While large plastics cause visible pollution and ocean gyres, micropollutants are much more pernicious – entering the food chain and causing a host of problems for marine life and people
number of other factors, including whether they bind readily with other carcinogenic pollutants,” he adds. One of the more distressing outcomes of the sampling is that in an area of just 50 cm x 10 cm x 10 cm, as many as six different types of plastics were found: indicating how widely and quickly different pollutants from around the world can travel. Servan-Schreiber adds that a further goal of the study was to learn from indigenous island populations and how they recycle to collect best practices and establish frameworks for making their recycling profitable. “This will help us add to a larger body of knowledge on how plastic recycling can create jobs and also how to bring the value of plastic back to industry,” he says.
Unsettling results “Some of the most alarming results of our research are that, in the next 10 years, there will be as much new plastic produced as there was throughout the entire history of plastic production to date. Plastic production will increase twentyfold and existing waste management processes are simply not sophisticated enough to keep up,” says Servan-Schreiber. Plastic pollution is now affecting the entirety of the food chain, with one university in the Netherlands finding that the plastics used in shopping bags are
being eaten by plankton, negatively affecting these oxygen-creating organisms that fulfill an essential ecological niche. “As these pollutants concentrate further up the food chain, humans will be affected and there is a huge problem in that no one has taken the time to fully realise the extent of this. What we can say, for sure, is this is going to hit us hard in the next decade,” he says.
Hoped-for outcomes In its efforts to find local solutions that work, the Race for Water Foundation team has found out about new technologies for turning unrecyclable plastics into useful fuel. If viable, this may prove to be a sustainable way to bring troublesome plastics back into production. Another valuable outcome from the expedition is the collection of data aimed at influencing policymakers as well as corporate brands to improve their wastemanagement practices. “Because, if something isn’t done soon, the plastics problem will reach crisis proportions,” concludes Servan-Schreiber.
Professor Franklin Servan-Schreiber is a member of a Swiss team that has been traveling the world’s oceans researching plastic pollution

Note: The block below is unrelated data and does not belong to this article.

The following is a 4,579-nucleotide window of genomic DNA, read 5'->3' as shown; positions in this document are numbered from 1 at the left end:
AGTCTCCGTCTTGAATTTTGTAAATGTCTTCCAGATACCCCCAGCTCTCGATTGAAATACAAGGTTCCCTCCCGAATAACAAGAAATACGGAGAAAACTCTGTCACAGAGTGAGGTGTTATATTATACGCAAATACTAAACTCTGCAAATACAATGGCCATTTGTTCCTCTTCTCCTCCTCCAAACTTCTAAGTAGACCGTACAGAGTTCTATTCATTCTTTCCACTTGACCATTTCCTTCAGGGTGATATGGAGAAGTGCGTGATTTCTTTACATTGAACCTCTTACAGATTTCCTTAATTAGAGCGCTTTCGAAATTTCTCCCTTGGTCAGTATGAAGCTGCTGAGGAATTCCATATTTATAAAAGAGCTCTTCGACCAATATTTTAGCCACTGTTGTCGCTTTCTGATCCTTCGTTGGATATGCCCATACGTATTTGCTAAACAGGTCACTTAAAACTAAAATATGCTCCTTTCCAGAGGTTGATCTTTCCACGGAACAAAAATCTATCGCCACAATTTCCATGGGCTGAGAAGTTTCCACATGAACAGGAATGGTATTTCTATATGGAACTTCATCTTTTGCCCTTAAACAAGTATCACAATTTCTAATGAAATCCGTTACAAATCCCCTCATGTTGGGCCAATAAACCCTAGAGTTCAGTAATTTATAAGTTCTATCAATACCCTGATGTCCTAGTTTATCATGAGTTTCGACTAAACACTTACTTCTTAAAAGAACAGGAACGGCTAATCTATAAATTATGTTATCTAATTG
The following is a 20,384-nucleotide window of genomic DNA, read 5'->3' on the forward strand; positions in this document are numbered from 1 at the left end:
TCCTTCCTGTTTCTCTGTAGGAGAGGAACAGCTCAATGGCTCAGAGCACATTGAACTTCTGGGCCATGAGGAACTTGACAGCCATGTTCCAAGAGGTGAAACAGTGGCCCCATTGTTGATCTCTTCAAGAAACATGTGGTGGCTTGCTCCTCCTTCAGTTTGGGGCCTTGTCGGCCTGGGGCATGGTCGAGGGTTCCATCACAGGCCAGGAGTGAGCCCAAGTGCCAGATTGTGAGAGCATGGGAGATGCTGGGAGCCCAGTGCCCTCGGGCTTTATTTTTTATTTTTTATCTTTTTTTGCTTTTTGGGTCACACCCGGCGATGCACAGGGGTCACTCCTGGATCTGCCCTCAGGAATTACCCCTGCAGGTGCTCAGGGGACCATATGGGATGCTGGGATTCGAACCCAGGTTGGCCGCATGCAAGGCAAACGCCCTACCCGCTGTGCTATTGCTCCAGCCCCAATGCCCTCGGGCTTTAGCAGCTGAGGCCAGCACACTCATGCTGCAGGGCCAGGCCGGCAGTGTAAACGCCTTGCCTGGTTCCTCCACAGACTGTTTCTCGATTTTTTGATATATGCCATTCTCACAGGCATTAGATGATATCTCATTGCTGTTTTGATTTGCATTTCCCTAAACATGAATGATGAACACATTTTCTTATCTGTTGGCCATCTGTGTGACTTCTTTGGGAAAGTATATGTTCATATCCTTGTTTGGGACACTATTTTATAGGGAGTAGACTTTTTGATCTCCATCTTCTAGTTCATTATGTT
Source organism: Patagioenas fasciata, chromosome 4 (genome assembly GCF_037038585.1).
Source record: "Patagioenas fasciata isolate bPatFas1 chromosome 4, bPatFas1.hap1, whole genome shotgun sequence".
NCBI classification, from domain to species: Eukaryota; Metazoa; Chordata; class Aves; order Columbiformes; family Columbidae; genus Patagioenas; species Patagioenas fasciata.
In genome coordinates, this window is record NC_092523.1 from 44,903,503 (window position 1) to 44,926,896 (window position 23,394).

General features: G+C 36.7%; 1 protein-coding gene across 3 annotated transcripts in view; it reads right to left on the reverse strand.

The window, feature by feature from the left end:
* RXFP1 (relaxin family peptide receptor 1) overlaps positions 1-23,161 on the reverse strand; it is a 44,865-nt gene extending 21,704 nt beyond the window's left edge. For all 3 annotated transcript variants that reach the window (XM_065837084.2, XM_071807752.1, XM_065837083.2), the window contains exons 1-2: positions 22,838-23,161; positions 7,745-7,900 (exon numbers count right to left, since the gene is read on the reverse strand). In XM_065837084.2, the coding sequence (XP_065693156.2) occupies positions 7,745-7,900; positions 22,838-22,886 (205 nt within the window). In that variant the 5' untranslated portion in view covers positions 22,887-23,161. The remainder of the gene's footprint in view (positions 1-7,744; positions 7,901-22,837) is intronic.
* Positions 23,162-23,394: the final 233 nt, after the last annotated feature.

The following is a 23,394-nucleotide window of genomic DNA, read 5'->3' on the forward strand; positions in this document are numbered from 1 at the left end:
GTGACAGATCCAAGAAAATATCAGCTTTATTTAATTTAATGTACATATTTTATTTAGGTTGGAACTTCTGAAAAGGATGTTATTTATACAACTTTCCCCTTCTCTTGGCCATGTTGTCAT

SOUTH AFRICAN VISIT In an effort to spread awareness about the dangers of microplastics and other plastic pollution, the Race for Water Foundation team, including foundation president and expedition leader Marco Simeoni, visited a number of Cape Town schools to stimulate interest in recycling, as well as attended a morning-long conference supported by local experts and key stakeholders. At the same time, he visited two recycling plants to gain an understanding of how the South African market operates. The team interacted with a number of local plastics experts and organisations that pledged their support.
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Dutiful design By designing plastic packaging for recyclability from the start, manufacturers can play a significant role in improving product perceptions, boosting recycling rates and stimulating South Africa’s circular economy. By Frances Ringwood
roduct packaging is an essentially creative exercise, responsive to and constructing new forms that may or may not resonate with consumers and their ultimate preferences, dreams, goals and ambitions. No one knew this better than the late Steve Jobs, of Apple fame, who is reputed to have dedicated a whole room to the practice of unboxing – literally just the opening of packaging. This continues to be an important part of packaging for Apple products because it sets the tone for consumers’ early relationship with the brand. Some years on, more and more megacorporations are embracing Apple’s philosophy of creating a seamless user experience from the outset. However, as local and overseas markets become more conscious of the need for green packaging and sustainability, style is no longer the single dominating factor influencing package design. A successfully designed product needs to excite users from the outset while also connecting with their inner need to contribute positively towards environmental stewardship. According to Annabe Pretorius of the South African Plastics Recyclers Organisation (Sapro), “South Africa is committing to the global movement of reducing the amount of packaging waste sent to landfill. In spite of these growing measurable consumer preferences, local brand owners operating in the plastics industry continue to struggle when it comes to creating truly green packaging.” An added